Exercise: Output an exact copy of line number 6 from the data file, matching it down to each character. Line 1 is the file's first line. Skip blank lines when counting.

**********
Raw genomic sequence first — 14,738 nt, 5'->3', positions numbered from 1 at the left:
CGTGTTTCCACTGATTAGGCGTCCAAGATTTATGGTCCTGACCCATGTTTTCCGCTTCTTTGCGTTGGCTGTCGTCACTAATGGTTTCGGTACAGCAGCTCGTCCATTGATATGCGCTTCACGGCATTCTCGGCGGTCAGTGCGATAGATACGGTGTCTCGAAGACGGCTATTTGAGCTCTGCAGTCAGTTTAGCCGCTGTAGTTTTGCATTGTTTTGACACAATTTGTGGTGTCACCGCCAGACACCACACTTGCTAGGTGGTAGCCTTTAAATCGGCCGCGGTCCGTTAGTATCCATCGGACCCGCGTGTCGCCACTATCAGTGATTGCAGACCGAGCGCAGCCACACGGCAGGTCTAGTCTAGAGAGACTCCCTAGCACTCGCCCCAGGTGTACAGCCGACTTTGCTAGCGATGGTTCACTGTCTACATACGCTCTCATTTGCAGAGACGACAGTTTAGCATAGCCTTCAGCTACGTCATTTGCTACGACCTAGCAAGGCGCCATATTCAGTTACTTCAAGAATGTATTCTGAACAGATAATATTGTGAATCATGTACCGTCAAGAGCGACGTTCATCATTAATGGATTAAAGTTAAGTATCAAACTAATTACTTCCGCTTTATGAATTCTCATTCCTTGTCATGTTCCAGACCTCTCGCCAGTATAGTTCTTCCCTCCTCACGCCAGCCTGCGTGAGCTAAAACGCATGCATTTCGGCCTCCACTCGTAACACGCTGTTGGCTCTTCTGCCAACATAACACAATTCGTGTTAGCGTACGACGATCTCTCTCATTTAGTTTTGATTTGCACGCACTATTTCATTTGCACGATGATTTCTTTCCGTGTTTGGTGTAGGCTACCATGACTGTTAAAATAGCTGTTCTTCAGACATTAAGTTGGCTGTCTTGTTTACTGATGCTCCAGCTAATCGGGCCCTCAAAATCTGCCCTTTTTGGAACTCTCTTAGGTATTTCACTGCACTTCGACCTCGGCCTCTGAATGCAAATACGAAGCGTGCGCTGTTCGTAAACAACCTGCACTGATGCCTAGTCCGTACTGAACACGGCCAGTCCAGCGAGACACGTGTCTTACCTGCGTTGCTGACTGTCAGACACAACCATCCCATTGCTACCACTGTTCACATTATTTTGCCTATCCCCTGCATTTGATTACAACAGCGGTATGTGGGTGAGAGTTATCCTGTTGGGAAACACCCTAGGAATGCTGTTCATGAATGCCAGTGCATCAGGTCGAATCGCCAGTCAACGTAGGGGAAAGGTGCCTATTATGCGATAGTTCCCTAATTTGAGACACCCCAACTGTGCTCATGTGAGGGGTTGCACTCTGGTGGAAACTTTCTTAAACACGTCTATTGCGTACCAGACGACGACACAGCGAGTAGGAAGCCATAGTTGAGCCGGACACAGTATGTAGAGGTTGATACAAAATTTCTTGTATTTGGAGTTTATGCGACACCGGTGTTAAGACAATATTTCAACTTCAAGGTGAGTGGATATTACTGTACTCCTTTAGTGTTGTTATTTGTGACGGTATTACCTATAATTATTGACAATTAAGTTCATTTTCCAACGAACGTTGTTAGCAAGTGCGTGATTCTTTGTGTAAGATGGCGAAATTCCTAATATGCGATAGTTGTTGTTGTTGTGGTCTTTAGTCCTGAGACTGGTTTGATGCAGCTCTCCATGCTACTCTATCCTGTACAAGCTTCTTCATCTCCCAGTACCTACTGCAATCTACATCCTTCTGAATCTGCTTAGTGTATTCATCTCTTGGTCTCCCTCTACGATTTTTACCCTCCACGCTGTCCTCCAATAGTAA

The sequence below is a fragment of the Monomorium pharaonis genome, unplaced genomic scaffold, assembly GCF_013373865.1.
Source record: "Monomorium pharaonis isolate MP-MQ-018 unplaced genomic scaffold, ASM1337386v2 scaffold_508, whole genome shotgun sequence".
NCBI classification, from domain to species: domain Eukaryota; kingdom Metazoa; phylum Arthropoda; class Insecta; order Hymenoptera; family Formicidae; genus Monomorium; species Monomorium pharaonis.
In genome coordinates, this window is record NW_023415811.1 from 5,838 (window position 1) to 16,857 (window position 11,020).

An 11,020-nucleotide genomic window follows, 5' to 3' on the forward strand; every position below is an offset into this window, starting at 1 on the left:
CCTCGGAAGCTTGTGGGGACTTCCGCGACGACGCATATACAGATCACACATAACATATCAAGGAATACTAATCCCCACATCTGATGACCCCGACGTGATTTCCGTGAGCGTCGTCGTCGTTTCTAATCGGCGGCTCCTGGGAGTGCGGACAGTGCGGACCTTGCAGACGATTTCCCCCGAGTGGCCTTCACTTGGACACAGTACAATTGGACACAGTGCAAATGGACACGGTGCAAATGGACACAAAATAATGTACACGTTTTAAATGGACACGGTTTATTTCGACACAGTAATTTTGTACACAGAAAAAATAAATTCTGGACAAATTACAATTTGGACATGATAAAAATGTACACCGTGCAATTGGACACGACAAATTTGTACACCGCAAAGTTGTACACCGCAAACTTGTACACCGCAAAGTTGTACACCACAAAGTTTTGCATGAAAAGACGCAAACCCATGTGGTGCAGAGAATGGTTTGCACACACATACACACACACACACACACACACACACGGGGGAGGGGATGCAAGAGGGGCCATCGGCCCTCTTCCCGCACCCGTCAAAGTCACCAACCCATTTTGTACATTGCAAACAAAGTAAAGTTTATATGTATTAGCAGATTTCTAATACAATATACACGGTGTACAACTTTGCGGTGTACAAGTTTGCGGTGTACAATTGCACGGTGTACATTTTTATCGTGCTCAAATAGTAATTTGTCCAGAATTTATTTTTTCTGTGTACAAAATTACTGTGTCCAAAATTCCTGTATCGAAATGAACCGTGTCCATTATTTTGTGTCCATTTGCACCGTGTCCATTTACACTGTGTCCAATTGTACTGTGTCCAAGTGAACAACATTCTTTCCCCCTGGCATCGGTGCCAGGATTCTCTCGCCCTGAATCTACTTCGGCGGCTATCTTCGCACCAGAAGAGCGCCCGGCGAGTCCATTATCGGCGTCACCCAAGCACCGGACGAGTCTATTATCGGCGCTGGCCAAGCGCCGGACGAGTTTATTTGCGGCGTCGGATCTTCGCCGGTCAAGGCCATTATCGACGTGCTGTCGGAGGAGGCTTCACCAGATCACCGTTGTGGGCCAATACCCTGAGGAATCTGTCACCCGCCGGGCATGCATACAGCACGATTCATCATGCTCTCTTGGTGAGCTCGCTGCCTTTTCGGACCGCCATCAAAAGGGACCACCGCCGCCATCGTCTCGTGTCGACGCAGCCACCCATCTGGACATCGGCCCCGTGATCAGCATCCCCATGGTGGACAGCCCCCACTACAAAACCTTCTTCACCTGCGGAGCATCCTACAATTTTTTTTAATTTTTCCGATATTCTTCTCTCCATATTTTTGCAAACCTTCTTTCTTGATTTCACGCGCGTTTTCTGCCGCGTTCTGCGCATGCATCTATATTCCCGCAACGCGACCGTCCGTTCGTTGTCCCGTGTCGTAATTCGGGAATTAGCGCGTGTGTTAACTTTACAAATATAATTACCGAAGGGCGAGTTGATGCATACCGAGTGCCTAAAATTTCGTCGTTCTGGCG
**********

In genome coordinates, this window is record NW_023415811.1 from 5,838 (window position 1) to 16,857 (window position 11,020).